A bipartisan group of legislators pushed on Tuesday for support of legislation that would reauthorize a program that helps pay for childcare so parents can re-enter the workforce.
Sens. Richard Burr (R-N.C.), Barbara Mikulski (D-Md.), Tom Harkin (D-Iowa) and Lamar Alexander (R-Tenn.) called for Senate support of the Child Care and Development Block Grant Act.
CCDBG was established in welfare reform legislation that was passed in 1996. The program provides vouchers for childcare to encourage employment and economic self-sufficiency among parents.
“CCDBG is a welfare reform success story that encourages personal responsibility,” Burr said. “The transparency we incorporate in this law will go a long way toward making parents well-informed consumers of childcare and improve the safety of the programs. It is of particular importance to me that federal dollars will no longer go to childcare providers who have been convicted of violent crimes. CCDBG also places an emphasis on improving the quality of our childcare facilities over the next several years. This is not another Washington entitlement but an investment in the self-sufficiency of some of our hardest working families.”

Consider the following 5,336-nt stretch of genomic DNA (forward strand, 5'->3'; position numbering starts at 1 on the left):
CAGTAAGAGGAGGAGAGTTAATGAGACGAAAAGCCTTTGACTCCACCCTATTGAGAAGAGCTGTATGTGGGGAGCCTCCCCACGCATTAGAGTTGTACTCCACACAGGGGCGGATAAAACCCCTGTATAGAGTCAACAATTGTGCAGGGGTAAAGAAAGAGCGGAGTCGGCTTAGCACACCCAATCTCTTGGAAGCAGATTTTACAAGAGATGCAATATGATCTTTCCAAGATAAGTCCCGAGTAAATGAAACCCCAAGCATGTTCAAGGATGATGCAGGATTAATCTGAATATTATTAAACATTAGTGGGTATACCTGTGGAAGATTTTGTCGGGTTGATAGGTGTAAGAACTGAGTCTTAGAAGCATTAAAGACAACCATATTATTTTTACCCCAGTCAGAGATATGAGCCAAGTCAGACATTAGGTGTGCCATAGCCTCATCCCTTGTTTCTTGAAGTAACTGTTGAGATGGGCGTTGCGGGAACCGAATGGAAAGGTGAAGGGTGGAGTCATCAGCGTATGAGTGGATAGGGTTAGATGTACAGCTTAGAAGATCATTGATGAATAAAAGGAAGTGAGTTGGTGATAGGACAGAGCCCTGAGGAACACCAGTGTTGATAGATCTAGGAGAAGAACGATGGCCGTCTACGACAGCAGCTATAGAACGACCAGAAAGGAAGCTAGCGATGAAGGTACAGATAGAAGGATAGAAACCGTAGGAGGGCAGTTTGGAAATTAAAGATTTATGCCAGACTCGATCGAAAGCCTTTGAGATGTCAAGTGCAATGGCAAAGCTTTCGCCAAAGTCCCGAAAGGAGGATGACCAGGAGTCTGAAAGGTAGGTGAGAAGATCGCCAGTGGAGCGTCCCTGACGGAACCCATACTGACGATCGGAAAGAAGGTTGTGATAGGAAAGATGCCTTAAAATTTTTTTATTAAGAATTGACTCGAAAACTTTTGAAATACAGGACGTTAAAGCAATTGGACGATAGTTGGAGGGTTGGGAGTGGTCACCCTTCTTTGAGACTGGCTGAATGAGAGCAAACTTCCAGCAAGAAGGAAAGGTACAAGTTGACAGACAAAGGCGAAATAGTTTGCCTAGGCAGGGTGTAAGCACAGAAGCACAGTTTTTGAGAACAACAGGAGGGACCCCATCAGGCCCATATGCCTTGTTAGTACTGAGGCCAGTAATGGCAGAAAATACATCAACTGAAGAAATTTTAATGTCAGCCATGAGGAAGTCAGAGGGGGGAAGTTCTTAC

Burr and Mikulski led the effort to include reforms that are intended to improve childcare in the reauthorization bill. The measure would require states to fund quality-care initiatives such as training, professional development and professional advancement of the childcare workforce.
“Each year, the Child Care Development Block Grant program helps more than 1.5 million low-income children nationwide, including 39,000 in Tennessee, have the kind of early learning and care that can help put them on the same starting line as other children,” Alexander said. “The program works because it supports parents going to work or getting an education, and gives them the freedom to choose the child care that is right for their family. With this reauthorization, which passed our committee unanimously, Sens. Burr and Mikulski have given us a model for getting results in the Senate.”
The bill would require CCDBG providers to meet health and safety requirements and require states to focus on infant and toddler care initiatives. Mandatory background checks would also be required for childcare providers under the bill.